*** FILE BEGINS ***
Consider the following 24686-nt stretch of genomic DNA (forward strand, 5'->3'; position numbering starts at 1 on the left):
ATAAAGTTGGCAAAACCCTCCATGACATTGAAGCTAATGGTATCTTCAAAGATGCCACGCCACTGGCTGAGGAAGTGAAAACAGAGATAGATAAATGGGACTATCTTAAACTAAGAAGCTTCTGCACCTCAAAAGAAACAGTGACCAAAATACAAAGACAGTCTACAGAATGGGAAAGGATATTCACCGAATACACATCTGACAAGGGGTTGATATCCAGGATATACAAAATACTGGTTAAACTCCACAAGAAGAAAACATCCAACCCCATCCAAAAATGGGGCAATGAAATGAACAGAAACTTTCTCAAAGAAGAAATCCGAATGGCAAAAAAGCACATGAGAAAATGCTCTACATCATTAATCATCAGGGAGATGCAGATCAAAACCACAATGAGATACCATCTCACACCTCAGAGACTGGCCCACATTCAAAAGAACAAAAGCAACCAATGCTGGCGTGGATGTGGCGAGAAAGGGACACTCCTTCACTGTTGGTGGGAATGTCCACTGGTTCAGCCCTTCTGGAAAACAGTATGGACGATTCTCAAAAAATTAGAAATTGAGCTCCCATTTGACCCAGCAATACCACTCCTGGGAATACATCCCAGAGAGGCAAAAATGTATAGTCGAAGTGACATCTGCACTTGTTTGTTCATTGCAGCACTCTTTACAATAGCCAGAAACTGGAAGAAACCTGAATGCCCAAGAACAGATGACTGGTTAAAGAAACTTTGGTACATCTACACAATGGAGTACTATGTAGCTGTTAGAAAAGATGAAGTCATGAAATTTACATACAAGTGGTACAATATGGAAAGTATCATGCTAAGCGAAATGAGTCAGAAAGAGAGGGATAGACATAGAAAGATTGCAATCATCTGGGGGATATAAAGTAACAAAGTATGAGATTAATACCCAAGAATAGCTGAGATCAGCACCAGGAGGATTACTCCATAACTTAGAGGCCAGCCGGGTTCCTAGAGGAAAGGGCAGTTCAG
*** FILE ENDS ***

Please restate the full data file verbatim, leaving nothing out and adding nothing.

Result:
Consider the following 24686-nt stretch of genomic DNA (forward strand, 5'->3'; position numbering starts at 1 on the left):
ATAAAGTTGGCAAAACCCTCCATGACATTGAAGCTAATGGTATCTTCAAAGATGCCACGCCACTGGCTGAGGAAGTGAAAACAGAGATAGATAAATGGGACTATCTTAAACTAAGAAGCTTCTGCACCTCAAAAGAAACAGTGACCAAAATACAAAGACAGTCTACAGAATGGGAAAGGATATTCACCGAATACACATCTGACAAGGGGTTGATATCCAGGATATACAAAATACTGGTTAAACTCCACAAGAAGAAAACATCCAACCCCATCCAAAAATGGGGCAATGAAATGAACAGAAACTTTCTCAAAGAAGAAATCCGAATGGCAAAAAAGCACATGAGAAAATGCTCTACATCATTAATCATCAGGGAGATGCAGATCAAAACCACAATGAGATACCATCTCACACCTCAGAGACTGGCCCACATTCAAAAGAACAAAAGCAACCAATGCTGGCGTGGATGTGGCGAGAAAGGGACACTCCTTCACTGTTGGTGGGAATGTCCACTGGTTCAGCCCTTCTGGAAAACAGTATGGACGATTCTCAAAAAATTAGAAATTGAGCTCCCATTTGACCCAGCAATACCACTCCTGGGAATACATCCCAGAGAGGCAAAAATGTATAGTCGAAGTGACATCTGCACTTGTTTGTTCATTGCAGCACTCTTTACAATAGCCAGAAACTGGAAGAAACCTGAATGCCCAAGAACAGATGACTGGTTAAAGAAACTTTGGTACATCTACACAATGGAGTACTATGTAGCTGTTAGAAAAGATGAAGTCATGAAATTTACATACAAGTGGTACAATATGGAAAGTATCATGCTAAGCGAAATGAGTCAGAAAGAGAGGGATAGACATAGAAAGATTGCAATCATCTGGGGGATATAAAGTAACAAAGTATGAGATTAATACCCAAGAATAGCTGAGATCAGCACCAGGAGGATTACTCCATAACTTAGAGGCCAGCCGGGTTCCTAGAGGAAAGGGCAGTTCAG